I’m sure I’m not the only hygienist that has pondered why patients are so reluctant to provide complete disclosure of their medical history before dental treatment. More times than I would like to admit I’ve asked a patient “Have you had any changes in your medical history?” To which they would promptly reply “No.” Only then, to disclose a list of surgeries, new medications, and newly diagnosed systemic disease when the dentist comes in for the exam, leaving me picking my jaw up off the floor. So, the question remains, why don’t patients understand the importance of full disclosure when it comes to medical history and dental treatment? Further, what can we do to change this misunderstanding?
The answer to why patients do not understand the importance of disclosing medical information is because most patients simply do not know that many medications and systemic diseases have oral manifestations. They honestly do not think it is relevant to their treatment. When I’ve asked about medical history in the past, I’ve gotten answers like, “No changes that would affect anything you are doing,” or “Why do you need to know that just to clean my teeth?” I’m sure you have had similar responses, which just reinforces their lack of knowledge.
A large part of our job as dental hygienists is education. We need to be more proactive about educating our patients. I find the best time to discuss the oral-systemic disease connection and side effects of medications that might have an oral manifestation, are when I am reviewing medical history. Patients are often quite impressed when you take the time to explain why it is important to have an accurate, updated medical history, and how it can help us better treat them safely.
I discovered, quite by accident, a great way to get patients to give you the information you need to update their medical history properly when I was fresh out of hygiene school. I worked for an amazing dentist who happened to employ a front desk team who wasn’t familiar or educated about the clinical side of dentistry. I asked the office manager to please have patients fill out a new medical history form every two years. However, she did not see the importance of my request and never had patients fill out the new medical history forms. As I reviewed my patients’ medical history, after I seated them in my chair, I was shocked at how open and willing patients were to answer the many specific questions I had for them. That is when I realized asking specific, open-ended and/or descriptive questions, rather than generalized questions, yielded the most accurate information.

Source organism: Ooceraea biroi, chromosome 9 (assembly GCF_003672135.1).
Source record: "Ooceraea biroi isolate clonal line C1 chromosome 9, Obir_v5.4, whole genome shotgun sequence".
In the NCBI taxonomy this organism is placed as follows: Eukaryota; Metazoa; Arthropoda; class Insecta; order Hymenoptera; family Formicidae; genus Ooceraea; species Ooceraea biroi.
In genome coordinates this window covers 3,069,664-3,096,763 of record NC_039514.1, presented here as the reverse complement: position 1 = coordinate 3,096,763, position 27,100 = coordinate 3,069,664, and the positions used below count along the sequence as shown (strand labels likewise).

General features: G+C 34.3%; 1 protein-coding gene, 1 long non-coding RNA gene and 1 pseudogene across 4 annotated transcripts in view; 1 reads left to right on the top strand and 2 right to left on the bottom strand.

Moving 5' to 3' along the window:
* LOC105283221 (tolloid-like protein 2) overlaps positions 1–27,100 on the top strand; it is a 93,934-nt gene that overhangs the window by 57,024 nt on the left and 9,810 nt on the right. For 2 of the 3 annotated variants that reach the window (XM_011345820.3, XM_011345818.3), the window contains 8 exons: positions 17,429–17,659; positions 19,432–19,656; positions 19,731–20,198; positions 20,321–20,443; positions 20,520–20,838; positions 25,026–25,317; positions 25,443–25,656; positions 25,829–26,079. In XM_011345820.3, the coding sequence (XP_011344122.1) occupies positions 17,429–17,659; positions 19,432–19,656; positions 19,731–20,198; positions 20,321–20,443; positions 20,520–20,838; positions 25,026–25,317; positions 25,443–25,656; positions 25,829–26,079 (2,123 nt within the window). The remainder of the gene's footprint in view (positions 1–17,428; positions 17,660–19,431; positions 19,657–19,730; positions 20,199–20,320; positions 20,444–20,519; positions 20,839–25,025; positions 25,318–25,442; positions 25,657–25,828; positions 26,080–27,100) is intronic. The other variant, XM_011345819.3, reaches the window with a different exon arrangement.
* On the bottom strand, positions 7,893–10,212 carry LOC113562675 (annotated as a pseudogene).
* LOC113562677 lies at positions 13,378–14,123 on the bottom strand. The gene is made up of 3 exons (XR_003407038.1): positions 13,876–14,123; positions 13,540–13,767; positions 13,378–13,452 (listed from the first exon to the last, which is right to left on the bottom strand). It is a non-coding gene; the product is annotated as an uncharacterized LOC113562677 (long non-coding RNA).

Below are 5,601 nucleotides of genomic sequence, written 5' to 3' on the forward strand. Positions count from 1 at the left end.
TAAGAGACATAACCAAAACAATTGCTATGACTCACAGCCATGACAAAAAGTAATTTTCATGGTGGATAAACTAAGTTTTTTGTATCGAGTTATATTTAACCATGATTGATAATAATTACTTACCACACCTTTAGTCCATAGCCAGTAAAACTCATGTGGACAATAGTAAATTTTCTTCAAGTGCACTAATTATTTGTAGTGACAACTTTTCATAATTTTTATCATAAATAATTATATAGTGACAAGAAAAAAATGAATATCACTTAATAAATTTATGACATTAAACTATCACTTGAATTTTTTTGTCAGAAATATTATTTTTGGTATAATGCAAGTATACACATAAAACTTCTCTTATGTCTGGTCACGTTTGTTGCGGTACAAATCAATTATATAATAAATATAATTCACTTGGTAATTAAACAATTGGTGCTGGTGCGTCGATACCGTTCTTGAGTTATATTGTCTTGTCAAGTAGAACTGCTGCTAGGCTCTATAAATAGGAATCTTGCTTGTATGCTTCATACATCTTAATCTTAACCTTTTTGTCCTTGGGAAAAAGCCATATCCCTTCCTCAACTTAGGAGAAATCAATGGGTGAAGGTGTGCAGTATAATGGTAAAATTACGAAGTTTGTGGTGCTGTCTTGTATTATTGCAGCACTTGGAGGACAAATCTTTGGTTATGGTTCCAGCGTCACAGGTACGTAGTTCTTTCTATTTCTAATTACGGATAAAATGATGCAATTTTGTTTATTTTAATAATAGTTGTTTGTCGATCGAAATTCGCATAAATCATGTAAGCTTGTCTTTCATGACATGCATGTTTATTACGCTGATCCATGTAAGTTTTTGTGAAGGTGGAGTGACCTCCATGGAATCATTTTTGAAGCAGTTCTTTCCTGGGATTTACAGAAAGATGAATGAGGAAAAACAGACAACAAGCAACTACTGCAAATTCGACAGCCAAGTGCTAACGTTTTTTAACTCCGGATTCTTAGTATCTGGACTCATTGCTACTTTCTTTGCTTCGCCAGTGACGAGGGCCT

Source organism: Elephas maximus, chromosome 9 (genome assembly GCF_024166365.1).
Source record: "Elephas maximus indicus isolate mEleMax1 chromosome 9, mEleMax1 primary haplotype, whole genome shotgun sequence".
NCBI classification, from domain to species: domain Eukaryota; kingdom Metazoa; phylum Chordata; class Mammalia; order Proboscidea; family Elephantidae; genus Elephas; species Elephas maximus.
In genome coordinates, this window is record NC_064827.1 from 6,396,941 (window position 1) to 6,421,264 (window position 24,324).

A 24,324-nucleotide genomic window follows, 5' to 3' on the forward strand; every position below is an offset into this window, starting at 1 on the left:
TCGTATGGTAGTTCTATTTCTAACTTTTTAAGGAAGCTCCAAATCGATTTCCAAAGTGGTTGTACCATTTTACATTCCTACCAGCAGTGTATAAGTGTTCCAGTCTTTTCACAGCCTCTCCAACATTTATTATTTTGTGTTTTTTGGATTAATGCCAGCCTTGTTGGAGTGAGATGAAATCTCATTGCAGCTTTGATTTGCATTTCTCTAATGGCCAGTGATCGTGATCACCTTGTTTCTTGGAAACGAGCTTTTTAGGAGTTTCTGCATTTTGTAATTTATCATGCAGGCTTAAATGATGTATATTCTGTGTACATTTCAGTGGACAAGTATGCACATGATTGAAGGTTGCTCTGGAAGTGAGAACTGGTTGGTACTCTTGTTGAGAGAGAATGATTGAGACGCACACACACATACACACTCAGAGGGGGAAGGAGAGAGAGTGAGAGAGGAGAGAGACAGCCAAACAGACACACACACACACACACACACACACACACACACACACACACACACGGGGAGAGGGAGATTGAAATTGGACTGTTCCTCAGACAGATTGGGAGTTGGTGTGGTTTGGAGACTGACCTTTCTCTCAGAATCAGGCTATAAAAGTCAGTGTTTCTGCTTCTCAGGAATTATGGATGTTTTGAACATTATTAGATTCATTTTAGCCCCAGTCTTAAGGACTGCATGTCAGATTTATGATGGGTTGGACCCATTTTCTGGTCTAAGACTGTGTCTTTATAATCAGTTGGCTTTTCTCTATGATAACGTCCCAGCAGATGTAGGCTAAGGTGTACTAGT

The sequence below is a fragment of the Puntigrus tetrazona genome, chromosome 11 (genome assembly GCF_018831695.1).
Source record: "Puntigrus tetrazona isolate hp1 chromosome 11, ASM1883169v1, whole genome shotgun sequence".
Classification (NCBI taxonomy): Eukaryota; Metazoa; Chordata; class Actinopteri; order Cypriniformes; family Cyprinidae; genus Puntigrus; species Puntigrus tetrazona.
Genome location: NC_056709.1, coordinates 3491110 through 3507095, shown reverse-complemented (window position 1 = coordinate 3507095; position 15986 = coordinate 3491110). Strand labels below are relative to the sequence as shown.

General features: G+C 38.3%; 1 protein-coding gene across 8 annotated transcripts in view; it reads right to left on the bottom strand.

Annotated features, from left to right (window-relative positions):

Some of the questions I like to ask at every appointment are as follows:
- Have you had any surgeries, hospitalizations, or gone to the ER in the past year?
- What medications are you currently taking?
- What are you allergic to?
- Do you smoke, vape, or use chewing tobacco?
- Do you have any autoimmune diseases such as thyroid disease, diabetes, Sjogren’s disease, lupus, Crohn’s disease, or rheumatoid arthritis?
- Are you currently being treated for any medical condition by a doctor such as high cholesterol, blood pressure, or diabetes?
- Have you been diagnosed with sleep apnea? If so, do you use a CPAP?
- Do you see your primary care physician annually?
Depending on the patient’s answers, I will often follow up with other questions. For example, if they have diabetes, I like to inquire about their current hbA1c. It is good to know the patients C-reactive protein level as well, to help determine their risk of developing periodontal disease.
Asking specific questions like these can make the appointment go smoother and reduce frustration for both the clinician and the patient. Having specific information from patients can help you better treat patients. Also, it can help you understand the contributing factors if they present with excessive inflammation or a high caries risk. I encourage you to try implementing some of these questions with your patients. I’m positive it will lead to less frustration, more education, and hopefully, happier and healthier patients.
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